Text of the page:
Pakistani Christians Face Discrimination at Relief Camps

( [email protected] ) May 12, 2009 12:31 PM EDT
As Pakistan's army attacks Taliban strongholds in the northwestern Swat valley, more than 360,000 civilians have fled the fighting in just over a week.
Children wait to get food at a refugee camp in Mardan, in northwest Pakistan, Monday, May 11, 2009. The U.N. said 360,600 refugees had fled Swat and neighboring Dir and Buner districts since Pakistan's army launched a new offensive against Taliban militants last week. (Photo: AP / Greg Baker)

As Pakistan's army attacks Taliban strongholds in the northwestern Swat valley, more than 360,000 civilians have fled the fighting in just over a week.

As the new influx of civilians continue to flood camps and relief efforts continue in full swing, thousands of Christians are alleging discrimination at the hands of local authorities.

According to a Christian source, government-designated staffs at relief camps are denying Christians permission to register and the minority faces social ostracism, threats and abuse.

Pakistan Christian Congress Chief Dr. Nazir S Bhatti said the registration process for Christians, Sikhs and Hindus at relief camps has been harsh and he called upon the Federal Minority Ministry to set up separate camps.

Quoting a displaced Christian, Yousaf Masih, Bhatti said, “The staff on registration duty appointed by government is not permitting them in camps on a plea that Muslim displaced families cannot share food made for them which is prepared and distributed by them.”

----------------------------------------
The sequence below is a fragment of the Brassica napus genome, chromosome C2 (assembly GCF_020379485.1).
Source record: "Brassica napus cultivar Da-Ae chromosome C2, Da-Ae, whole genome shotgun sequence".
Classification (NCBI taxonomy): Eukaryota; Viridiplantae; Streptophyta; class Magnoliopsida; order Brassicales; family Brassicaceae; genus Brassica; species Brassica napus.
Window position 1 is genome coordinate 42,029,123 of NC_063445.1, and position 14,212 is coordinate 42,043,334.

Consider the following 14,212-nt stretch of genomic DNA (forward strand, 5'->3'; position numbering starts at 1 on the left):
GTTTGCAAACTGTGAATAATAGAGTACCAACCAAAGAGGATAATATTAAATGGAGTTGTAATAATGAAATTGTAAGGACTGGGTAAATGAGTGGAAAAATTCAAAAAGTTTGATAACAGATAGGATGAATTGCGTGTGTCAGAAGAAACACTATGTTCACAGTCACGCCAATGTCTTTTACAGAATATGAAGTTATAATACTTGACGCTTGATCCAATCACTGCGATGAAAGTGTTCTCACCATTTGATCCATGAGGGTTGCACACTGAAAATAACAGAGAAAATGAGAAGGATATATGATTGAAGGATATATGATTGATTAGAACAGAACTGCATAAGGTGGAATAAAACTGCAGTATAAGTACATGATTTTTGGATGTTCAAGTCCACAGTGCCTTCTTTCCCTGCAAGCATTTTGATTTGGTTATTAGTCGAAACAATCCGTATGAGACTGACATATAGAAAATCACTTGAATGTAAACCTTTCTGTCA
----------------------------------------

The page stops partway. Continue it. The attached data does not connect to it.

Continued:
According to Yousaf, Christians have been asked to set up tents and prepare food separately

Yousaf, after failing to access any relief camps with five other families, finally ended up staying at a relative's house in Peshawar. The Christian explained that it was even difficult to talk to U.N. representatives due to the language barrier.

Moreover, there are hundreds of Christian families in Mangora city, he said, who are unable to flee due to expensive transport and erratic bus services.

These instances, however, is of no surprise as the Christian population in Pakistan has been undergoing severe persecution in the hands of Islamic fundamentalists, who routinely kidnap Christian girls, force conversion and sometimes burn their homes.

Bhatti has demanded that the government make special arrangements to pull Christians from Swat valley and set up camps for them. There are over 500,000 Christians in NWFP who are facing hardships and abuse, according to Bhatti.

He said Pakistan Christians fully support the military offensive against the Taliban extremism.

Meanwhile, the U.N. refugee chief on Monday called for international aid for displaced people fleeing the fighting.

"This is a huge and rapidly unfolding emergency which is going to require considerable resources beyond those that currently exist in the region," U.N. High Commissioner for Refugees Antonio Guterres said.

"I call on the international community to support the overall humanitarian effort on behalf of displaced Pakistanis," he added in a statement.

The United States has announced $4.9 million worth of aid for the refugees.

Humanitarian agency Church World Service is attending to basic needs by providing water, food, shelter and sanitation to the displaced. The agency's aid workers on the ground estimate as many as 800,000 people are now displaced by the latest violence on top of the 500,000 who had already fled the fighting.

While aid agencies are helping to create camps for the displaced, thousands of refugees are seeking shelter wherever they can - whether it is with families, with strangers, in caves and in fields, according to Church World Service workers.

With thousands in makeshift camps where there are no sustainable food, shelter, water or hygiene available, Church World Service has mobilized response teams and relief items into those areas.